Next: , Previous: , Up: Version Control   [Contents][Index]

25 Setting up a publicly accessible repo

You only need to read this section if you are able to host a publicly accessible repo somewhere.

Getting everything set up is really very easy. I think you’ll be quite surprised if you haven’t done this sort of thing before. In the examples below I’m assuming that you have shell access to your remote host via ssh…

user@localhost ~ $ ssh
user@host ~ $ mkdir -v sxemacs
user@host ~ $ cd !$
user@host ~/sxemacs $ git init --bare
user@host ~/sxemacs $ echo Your Name's SXEmacs Repo > description
user@host ~/sxemacs $ exit
user@localhost ~ $ git clone
user@localhost ~ $ cd sxemacs
user@localhost ~/sxemacs $ contrib/

And that’s it! Told you it was easy, didn’t I? All you have to do now is push your local copy to your remote…

git push myremote master

25.1 Automation

The last two commands for patch submission listed in See Patch Submission, format-patch and send-email are fairly long and hairy. You’d no doubt have trouble remembering them. But, never fear, git has a few tricks up her sleeve to make your life easier.

25.1.1 Automating with Hooks

If you are lucky enough to NOT be using github7 to host your publicly accessible repo you can set up a post-receive hook to automatically send your pull requests to the SXEmacs mailing list when you push to it.

25.1.2 Setting Up The post-receive Hook

Remember: This hook runs from your publicly accessible repo (your remote), and NOT from your local working directory. It is called after you push to your remote.

Jump over to your remote now and follow these steps

  1. Take a look in the file hooks/post-receive.sample. At the bottom of that file there is a commented line, that when uncommented would call another script, post-receive-email. Check that the path is correct, and uncomment it.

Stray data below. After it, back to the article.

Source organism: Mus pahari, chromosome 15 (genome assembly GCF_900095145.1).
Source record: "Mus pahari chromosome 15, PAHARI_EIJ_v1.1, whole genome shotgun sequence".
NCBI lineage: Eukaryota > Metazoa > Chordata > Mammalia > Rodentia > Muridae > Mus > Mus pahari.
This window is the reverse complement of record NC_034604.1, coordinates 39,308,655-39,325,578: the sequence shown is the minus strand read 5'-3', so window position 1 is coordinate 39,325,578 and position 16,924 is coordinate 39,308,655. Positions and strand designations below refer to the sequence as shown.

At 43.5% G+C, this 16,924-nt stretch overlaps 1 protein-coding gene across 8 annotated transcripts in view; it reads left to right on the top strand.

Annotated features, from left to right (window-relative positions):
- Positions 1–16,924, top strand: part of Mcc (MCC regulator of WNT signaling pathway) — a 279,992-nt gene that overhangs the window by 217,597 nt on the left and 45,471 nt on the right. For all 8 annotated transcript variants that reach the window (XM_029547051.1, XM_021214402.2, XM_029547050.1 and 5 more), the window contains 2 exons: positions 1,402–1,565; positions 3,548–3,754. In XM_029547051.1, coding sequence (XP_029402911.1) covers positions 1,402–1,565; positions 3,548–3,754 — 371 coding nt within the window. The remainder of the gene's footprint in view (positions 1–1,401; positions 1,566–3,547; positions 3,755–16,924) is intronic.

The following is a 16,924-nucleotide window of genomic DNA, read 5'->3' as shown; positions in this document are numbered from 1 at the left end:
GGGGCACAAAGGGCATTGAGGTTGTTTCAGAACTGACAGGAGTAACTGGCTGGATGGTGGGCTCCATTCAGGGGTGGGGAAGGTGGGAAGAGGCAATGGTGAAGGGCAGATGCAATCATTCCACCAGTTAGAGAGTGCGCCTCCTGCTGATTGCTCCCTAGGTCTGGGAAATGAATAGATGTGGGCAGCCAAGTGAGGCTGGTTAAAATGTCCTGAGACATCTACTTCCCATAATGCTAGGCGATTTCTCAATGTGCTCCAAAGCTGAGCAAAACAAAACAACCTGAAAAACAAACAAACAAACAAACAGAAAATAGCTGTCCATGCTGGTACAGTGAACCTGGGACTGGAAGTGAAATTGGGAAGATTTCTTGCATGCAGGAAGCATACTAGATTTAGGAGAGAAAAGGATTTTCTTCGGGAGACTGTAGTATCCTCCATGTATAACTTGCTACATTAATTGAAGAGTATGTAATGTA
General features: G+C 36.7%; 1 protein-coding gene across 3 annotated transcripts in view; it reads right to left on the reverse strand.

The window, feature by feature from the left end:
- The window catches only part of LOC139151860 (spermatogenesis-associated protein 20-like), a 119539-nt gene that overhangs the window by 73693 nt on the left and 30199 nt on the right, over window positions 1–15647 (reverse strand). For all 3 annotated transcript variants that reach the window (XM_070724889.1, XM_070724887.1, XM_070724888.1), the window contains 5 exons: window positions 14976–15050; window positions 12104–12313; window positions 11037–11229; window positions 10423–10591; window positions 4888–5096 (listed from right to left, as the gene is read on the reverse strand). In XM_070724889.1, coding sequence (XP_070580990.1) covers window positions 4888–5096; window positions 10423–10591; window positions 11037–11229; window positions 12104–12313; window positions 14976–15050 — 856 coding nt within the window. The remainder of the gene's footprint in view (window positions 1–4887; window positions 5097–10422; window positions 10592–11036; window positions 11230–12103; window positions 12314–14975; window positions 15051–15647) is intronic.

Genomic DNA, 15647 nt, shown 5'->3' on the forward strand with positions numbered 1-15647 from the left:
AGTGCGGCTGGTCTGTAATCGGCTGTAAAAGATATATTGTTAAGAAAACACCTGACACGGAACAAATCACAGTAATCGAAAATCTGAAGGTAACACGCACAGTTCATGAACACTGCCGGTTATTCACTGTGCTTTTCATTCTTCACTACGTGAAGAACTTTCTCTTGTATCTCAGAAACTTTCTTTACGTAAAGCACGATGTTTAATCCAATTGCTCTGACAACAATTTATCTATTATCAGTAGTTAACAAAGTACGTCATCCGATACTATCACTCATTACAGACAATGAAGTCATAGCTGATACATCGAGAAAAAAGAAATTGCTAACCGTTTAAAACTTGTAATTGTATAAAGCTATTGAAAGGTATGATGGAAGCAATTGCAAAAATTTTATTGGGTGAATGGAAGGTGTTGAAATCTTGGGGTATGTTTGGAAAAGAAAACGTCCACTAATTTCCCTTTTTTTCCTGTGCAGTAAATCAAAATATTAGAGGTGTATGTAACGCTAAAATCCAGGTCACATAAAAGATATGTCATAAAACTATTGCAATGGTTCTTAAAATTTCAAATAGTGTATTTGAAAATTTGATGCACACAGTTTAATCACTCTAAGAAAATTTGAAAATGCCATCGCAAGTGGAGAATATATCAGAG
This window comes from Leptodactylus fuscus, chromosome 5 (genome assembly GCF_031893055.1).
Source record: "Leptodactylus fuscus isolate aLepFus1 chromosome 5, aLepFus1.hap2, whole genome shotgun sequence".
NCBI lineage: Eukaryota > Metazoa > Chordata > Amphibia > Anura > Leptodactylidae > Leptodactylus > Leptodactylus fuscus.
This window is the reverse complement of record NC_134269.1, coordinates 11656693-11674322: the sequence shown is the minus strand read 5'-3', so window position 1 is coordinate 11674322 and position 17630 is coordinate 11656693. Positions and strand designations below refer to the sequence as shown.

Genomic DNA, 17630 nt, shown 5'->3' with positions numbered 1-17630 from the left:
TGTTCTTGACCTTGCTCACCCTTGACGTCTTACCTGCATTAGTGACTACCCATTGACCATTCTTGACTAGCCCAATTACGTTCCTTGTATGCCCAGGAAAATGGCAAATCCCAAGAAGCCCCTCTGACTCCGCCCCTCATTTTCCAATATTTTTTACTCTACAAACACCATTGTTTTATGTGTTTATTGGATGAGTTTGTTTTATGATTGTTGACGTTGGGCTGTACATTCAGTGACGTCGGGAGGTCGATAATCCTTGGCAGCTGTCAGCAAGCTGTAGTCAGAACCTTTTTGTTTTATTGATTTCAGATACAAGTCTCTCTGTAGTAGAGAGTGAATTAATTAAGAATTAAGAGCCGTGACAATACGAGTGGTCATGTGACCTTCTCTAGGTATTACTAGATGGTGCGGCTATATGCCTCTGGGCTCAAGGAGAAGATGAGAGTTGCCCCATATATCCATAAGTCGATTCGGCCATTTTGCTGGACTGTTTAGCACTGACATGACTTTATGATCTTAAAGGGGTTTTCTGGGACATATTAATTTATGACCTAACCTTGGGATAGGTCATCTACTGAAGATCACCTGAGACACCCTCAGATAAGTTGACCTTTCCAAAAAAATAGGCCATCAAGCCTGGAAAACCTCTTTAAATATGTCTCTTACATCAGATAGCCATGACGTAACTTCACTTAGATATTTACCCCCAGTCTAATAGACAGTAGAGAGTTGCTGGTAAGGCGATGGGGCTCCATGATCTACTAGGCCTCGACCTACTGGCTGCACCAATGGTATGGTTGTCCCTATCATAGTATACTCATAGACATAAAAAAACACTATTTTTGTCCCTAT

2. Rename hooks/post-receive.sample to hooks/post-receive
  3. Tweak the remote’s config with…
    git config hooks.mailinglist \
        "SXEmacs Patches <>"
    git config hooks.envelopesender "Your Name <your@email>"
    git config hooks.emailprefix "[P-Req] "
    git config hooks.showrev "git show -C %s; echo"
  4. echo "Your Name's SXEmacs Repo" > description

Take note that the SXEmacs mailing lists will funnel any post from non-subscribers into the moderation queue. So make sure that the address you set hooks.envelopesender to is subscribed to the patches list.

Also be aware that using this post-receive hook will mean that every time you push to your publicly accessible repo, a message will be sent to sxemacs-patches; this includes instances where you merely are pulling the latest from mainline and mirroring. Hence, the use of aliases as discussed below may be preferable. We are looking into ways of avoiding this sort of annoyance.

25.1.3 Automating with Aliases

Git allows you to define aliases that will let you do all kinds of funky things. Remember those hairy format-patch and send-email commands?

git config alias.sxe-fp 'format-patch --add-header="X-Git-Repo: REPO-URL" \
    --subject-prefix="P-Req" --numbered'

git config alias.sxe-sm 'send-email \
    --to="SXEmacs Patches <>" \
    --from="$(git config <$(git config>"'

With those 2 aliases set you can get your pull requests in by doing…

git sxe-fp -o DIR origin && git sxe-sm DIR

25.1.4 Making Life Even Easier with git config

You can make your life even easier by having git store things in its config. In this case, you can store those format-patch and send-email command line options in the repo’s config…

git config format.headers "X-Git-Repo: YOUR-REMOTE-URL"
git config format.subjectprefix "P-Req"
git config format.numbered true

git config \
    "SXEmacs Patches <>"
git config sendemail.from "Your Name <your@email>"

With those settings, the commands: git format-patch -o DIR origin, and git send-email DIR are now equivalent of the original long hairy ones mentioned further up.

Be careful when setting up aliases and config settings that you only make them global if you absolutely have to. All the ones I’ve shown here have been repo-specific.

The script in our contrib directory is an easy (and recommended) way to set up your git repo. It’ll make sure that you have everything set up correctly and in an optimal way.



github is great and may be the ideal solution for you to host your repo somewhere, but it is inflexible in that you get no shell access, you can’t set up custom hooks, and you are very limited in what git config settings you can tweak.

Next: , Previous: , Up: Version Control   [Contents][Index]